Interior Minister Chaudhry Nisar Ali Khan on Monday claimed that terrorism in the country had been brought down by 70 per cent, adding that no militant network could now operate in Pakistan.
Talking to reporters after a meeting of the federal cabinet chaired by Prime Minister Nawaz Sharif, Nisar said the civil-military relationship in the country had never been better, and credited the civil-military cooperation for the achievement of the feat.
He also came out strong against those slamming the federal government for inaction on the NAP’s 20-point agenda.
Nisar, who is seen largely as the government’s point man in coordinating and implementing its counter-terrorism security policy, said the Pakistan Muslim League-Nawaz (PML-N) government had turned things around since coming into power, emphasising the role cooperation with the army in achieving this end.
Presenting figures to support his assertion, Nisar said militancy had been on an upsurge since 2006 but peaked after the army’s 2009 operations in Swat and South Waziristan, with 2010 being the worst year in terms of terrorism, when 2,061 terrorist attacks were recorded.
But in 2014, this number had gone down to 1,640, while so far this year only 695 incidents have been recorded, of which there were no casualties in 305 terror attacks, he said.
He said that in the nine months since NAP’s implementation, the government has verified 140 millions SIMS. “Today no SIM is used in heinous crimes,” he added.
Nisar said the government has carried out 211 executions and will move on with the capital punishment. “Speedy trial courts have been established in the form of military courts; nine operational military courts have decided 28 cases, while 46 are under trial,” said Nisar, adding that only jet black terrorists will be taken to military courts and no political pressure will be accepted.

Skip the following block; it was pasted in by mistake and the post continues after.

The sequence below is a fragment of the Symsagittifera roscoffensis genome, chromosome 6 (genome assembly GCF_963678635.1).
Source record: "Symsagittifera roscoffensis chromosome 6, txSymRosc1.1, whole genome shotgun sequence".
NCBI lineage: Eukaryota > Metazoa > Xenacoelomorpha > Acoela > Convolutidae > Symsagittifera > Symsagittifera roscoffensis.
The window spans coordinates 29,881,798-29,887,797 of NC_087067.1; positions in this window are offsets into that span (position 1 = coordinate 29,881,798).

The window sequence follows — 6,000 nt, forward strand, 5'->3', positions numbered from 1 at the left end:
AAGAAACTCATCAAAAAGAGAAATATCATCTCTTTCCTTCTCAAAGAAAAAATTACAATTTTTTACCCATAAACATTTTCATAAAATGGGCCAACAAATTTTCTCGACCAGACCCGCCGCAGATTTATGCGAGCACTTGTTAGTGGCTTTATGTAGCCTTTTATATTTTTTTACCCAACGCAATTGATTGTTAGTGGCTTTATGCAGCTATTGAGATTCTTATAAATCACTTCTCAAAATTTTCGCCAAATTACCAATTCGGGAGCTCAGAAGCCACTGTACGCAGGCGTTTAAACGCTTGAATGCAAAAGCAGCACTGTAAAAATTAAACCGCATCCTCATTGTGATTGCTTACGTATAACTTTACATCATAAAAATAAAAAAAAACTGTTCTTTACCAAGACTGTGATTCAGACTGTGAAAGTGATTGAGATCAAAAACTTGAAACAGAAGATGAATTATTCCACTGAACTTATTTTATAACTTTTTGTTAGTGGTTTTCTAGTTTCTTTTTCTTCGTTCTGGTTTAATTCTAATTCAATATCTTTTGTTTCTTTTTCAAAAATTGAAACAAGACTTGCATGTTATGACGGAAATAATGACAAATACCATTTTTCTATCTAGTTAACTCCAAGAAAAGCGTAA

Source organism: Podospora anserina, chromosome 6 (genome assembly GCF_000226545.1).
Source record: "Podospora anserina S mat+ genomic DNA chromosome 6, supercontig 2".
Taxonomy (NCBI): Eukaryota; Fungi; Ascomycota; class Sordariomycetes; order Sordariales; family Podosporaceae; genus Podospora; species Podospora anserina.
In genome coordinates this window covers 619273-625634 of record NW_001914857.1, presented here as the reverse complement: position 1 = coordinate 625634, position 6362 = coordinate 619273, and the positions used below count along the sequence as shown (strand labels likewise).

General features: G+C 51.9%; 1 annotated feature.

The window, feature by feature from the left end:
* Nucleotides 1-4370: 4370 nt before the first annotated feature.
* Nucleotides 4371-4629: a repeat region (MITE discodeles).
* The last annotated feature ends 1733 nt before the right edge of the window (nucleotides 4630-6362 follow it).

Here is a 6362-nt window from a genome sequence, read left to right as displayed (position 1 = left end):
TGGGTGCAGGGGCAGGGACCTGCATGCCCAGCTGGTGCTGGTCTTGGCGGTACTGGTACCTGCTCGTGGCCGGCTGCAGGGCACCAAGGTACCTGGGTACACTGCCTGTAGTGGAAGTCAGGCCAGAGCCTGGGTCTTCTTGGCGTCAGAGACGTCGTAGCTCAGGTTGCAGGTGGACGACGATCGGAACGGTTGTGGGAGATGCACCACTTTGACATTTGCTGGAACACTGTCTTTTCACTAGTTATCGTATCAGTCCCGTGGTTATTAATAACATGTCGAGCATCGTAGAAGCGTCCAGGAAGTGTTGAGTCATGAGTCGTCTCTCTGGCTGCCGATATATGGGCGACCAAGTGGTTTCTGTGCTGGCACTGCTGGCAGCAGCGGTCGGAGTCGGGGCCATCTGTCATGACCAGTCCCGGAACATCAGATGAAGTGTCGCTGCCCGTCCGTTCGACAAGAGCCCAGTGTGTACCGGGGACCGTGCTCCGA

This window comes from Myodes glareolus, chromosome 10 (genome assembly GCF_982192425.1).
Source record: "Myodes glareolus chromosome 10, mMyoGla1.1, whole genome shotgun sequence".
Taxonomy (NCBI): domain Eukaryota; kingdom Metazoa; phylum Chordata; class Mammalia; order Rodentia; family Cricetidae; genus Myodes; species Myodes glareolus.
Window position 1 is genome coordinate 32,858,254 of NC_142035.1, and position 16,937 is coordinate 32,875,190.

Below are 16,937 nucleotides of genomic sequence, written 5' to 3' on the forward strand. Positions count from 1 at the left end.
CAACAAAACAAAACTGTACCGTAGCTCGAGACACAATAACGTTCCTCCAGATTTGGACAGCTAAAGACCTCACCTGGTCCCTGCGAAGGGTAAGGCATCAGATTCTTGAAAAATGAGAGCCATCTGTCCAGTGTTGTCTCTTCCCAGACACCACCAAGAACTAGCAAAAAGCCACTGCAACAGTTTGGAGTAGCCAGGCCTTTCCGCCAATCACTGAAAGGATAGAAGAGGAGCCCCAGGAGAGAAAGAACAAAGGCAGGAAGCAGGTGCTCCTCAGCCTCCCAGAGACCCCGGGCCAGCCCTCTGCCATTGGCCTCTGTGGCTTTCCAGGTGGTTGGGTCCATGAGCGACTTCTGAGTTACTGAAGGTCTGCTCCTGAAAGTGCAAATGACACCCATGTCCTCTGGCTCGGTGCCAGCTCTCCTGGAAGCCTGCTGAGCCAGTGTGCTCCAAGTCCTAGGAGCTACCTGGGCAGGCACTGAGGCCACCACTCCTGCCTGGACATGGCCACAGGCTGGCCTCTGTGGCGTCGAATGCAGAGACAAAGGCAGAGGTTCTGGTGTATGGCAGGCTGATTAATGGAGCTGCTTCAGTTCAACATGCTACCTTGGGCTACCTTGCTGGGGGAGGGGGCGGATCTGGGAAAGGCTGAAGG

The interior minister said that cracking down on religious and sectarian terrorist groups is now a top priority of the government with special focus on targeting those who glorify terrorists. He added that legal amendments have been drafted and sent to the National Assembly after seven recommendations by provinces.
Speaking about the Karachi operation, Nisar said that the Rangers-led operation had resulted in 60-70% improvement in law and order in the port city.
On Balochistan, Nisar said that militant camps are being dismantled regularly, while a substantive dialogue process has begun and a major breakthrough is expected as the civil-military leadership is implementing a dual strategy – operations and dialogue.
“The army played its part in 2009, but the government did not do its job of coordination and providing support to the army,” said Nisar. He emphasised that for 13 years, Pakistan had been fighting a war without a clear strategy.
“We were fighting this war with our ears and eyes closed,” he said.
Nisar went on to say that no one should discuss civil-military relationship in public, “nor should anyone give out reckless opinions on the subject”.